TERRA SANCTA MUSEUM: the world’s first museum on the roots of Christianity
In 2015 in the heart of the Old City of Jerusalem, the TERRA SANCTA MUSEUM – the only museum in the world dedicated to the roots of Christianity and the preservation of the Holy Places – will open: a permanent exhibit established by the Custody of the Holy Land to shed light on the history of this extraordinary land in which for millennia the destinies of many peoples living together in the places holy to the three great monotheistic religions have been mysteriously woven together.
In this special, delicate historical moment it is of fundamental importance to inform the whole world of the history of the Christian presence in the Holy Land, to encourage a greater familiarity with our roots, to contribute to the unity of the human family, and to send a message of peace throughout the world.
On Sunday the 10th of March, Fra Pierbattista Pizzaballa, Custos of the Holy Land, granted the Franciscan Media Center, the Custody’s multimedia center, the first interview about the inception of the Museum, explaining the multiple profound reasons that spurred the friars of the Custody to support and promote it.
“The Terra Santa Museum will retrace the roots of Christianity and of this land, because this country has a history in which the Christian presence is evident, like that of Judaism and Islam, but needs to be demonstrated and made better known in an organic manner. Christians, although a tiny minority, have always been and still are today a living, rich cultural presence that has made an enormous contribution to building relationships, not only with the local population, but also with so many societies around the world. This reality is only now becoming known and being shared.
“The project was born of a more general desire to invest in culture and history, but also of a deeper desire to know our past, to have a better sense of belonging, a more defined identity. In Jerusalem, this need is more clearly perceived. We need to reread and study our history so as to live in the present more serenely. If we consider that a large part of present-day phenomena – social, political, religious – has already been experienced by our parents and grandparents, we can resize the problems, put them into proper proportion, take a step back from them, so as to find the strength to build and invest in the future.
The museum will also be a source of social and economic development for the local population. Museums, archives, libraries – they are not only depositories of materials; they are also cultural institutions that have an economic consequence and create employment opportunities for the resident community, not only the Christians. But then, but that is one of the tasks that the Custody has undertaken for centuries in this area. The spaces that will house the museum at one time were the cobbler shop, the wood shop, the metal shop, etc. That reality no longer exists because times have changed, but the idea is to continue to create, to develop this link, this relationship–economically, as well – with this land.”
As the modern museum complex opens to the public, the Franciscans of the Custody intend to give prominence to the artistic, archaeological, and cultural heritage that has been preserved over the eight centuries they have been present in this land, protecting the sites where Jesus lived. For the Archaeological Museum, the guiding criterion of the exhibit will be geographical-evangelical, determined in part by the history and nature of the archaeological excavations that will be documented, but also by the interest of the public which the Museum will serve. For the Historical Museum, the criterion will be historical-thematic, highlighting and documenting the historic missions of the Custody of the Holy Land and its relations with the European States.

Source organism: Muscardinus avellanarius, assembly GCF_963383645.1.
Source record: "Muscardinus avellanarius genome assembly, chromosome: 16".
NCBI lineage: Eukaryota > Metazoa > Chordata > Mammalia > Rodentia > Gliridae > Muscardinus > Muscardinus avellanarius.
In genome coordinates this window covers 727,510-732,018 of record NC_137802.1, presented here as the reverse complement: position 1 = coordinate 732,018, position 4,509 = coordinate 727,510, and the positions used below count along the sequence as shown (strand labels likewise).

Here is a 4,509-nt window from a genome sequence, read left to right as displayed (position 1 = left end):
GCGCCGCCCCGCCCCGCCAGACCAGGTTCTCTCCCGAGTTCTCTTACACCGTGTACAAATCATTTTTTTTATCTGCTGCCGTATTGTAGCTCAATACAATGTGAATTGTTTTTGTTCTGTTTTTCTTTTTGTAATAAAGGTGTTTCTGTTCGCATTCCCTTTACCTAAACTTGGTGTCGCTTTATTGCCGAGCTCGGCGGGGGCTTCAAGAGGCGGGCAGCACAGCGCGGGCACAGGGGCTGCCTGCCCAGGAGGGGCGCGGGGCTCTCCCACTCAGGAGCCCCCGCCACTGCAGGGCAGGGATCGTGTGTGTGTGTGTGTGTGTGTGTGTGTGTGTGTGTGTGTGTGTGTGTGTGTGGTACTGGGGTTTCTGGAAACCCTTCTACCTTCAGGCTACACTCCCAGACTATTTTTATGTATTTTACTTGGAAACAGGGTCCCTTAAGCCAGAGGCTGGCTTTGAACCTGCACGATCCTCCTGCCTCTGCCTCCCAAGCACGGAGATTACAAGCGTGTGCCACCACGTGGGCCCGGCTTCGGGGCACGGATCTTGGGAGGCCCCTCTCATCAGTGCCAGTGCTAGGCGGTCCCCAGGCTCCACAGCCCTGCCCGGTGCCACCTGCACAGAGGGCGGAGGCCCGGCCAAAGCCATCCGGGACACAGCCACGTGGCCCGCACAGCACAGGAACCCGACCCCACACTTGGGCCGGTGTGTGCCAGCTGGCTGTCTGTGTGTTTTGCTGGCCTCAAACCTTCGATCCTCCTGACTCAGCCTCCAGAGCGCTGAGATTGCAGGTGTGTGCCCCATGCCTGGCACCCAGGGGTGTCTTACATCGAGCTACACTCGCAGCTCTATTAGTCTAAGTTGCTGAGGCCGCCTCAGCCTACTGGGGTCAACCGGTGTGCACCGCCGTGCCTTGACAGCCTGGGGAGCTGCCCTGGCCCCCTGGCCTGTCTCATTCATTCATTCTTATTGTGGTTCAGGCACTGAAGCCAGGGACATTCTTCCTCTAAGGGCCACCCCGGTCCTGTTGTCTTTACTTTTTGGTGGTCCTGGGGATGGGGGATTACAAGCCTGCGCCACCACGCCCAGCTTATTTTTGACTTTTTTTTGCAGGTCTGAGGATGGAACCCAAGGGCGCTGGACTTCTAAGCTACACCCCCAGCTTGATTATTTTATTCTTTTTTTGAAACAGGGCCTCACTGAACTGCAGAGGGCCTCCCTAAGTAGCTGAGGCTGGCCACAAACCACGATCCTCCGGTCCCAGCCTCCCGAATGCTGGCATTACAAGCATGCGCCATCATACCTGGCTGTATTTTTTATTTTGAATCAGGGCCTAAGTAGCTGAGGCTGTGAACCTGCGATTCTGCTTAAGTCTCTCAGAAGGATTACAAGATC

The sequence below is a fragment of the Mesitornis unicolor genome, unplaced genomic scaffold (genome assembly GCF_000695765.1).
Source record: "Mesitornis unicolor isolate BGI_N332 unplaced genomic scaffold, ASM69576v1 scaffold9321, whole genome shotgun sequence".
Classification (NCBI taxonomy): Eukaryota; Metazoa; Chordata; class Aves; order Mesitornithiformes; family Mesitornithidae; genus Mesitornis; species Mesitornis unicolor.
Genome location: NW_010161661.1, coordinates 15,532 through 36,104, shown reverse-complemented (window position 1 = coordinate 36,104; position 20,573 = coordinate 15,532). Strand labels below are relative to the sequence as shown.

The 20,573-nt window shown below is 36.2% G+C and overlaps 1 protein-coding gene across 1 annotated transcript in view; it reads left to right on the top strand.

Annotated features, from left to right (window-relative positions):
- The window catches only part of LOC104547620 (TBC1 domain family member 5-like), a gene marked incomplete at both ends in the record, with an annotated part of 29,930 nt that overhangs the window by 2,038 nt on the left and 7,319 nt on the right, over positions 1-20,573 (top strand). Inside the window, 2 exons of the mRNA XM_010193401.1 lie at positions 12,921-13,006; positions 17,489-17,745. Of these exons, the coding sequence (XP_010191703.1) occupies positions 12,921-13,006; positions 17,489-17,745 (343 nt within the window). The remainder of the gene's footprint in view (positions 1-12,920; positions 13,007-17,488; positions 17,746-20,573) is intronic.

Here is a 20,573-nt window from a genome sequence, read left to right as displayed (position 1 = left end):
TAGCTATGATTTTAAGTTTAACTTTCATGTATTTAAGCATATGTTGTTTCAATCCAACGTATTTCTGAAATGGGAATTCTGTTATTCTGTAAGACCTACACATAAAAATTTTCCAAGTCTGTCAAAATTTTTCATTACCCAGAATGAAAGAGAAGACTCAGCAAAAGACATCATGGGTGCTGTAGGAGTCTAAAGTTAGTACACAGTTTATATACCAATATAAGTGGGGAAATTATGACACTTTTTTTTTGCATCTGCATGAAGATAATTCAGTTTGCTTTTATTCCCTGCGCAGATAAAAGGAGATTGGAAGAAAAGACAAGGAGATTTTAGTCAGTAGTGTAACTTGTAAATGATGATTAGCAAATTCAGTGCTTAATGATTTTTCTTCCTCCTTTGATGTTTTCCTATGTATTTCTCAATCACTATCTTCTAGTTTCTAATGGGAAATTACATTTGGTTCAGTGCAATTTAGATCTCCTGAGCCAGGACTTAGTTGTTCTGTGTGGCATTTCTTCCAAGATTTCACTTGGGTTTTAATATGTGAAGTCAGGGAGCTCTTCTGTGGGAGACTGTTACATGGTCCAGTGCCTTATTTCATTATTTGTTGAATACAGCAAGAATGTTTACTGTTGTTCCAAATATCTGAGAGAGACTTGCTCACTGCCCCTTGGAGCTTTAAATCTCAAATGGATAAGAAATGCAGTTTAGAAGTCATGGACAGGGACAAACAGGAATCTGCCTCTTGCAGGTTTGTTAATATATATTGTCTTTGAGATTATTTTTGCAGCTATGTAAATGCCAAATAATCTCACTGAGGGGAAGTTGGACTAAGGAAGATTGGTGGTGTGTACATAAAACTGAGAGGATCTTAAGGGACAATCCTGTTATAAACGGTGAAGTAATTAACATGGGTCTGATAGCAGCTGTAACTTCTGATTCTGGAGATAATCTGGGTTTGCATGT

To the innumerable pilgrims and visitors coming from all over the world, will be proposed a flexible cultural itinerary, methodologically rigorous, and subdivided into three distinct “moments” around the Old City of Jerusalem and, in the future, extending to other sites in the Holy Land. A single exhibition complex composed of three museums (archaeological, multimedia, and historical) located on two sites a short distance from one another, near three principal destinations of pilgrims and tourists to Jerusalem (the Holy Sepulchre, the Wailing Wall, the Temple Mount).
The founding institution is the Custody of the Holy Land, a religious fraternity (Friars Minor) that has custody of the sites of Redemption, together with the Studium Biblicum Franciscanum, a scientific institution for research and academic instruction of the Holy Scriptures and archaeology of biblical lands, with permanent seat in Jerusalem.
The scientific committee is led by Eugenio Alliata, director of the Archaeological Museum of the Studium Biblicum Franciscanum. Project Head and Promoter: ATS Pro Terra Sancta.
Museological Direction: Gabriele Allevi
Architectural and Museographical Planning: Studio GTRF Tortelli e Frassoni Architetti Associati
Progress on the project can be followed on the Terra Sancta Museum website www.terrasanctamuseum.org.
On 16 April a major exhibition opened at Versailles entitled The Treasure of the Holy Sepulchre (until 14 July 2013, Maison de Chateaubriand and Château de Versailles). Most of the objects presented by the Custody of the Holy Land will return to Jerusalem for permanent exhibition in the museum.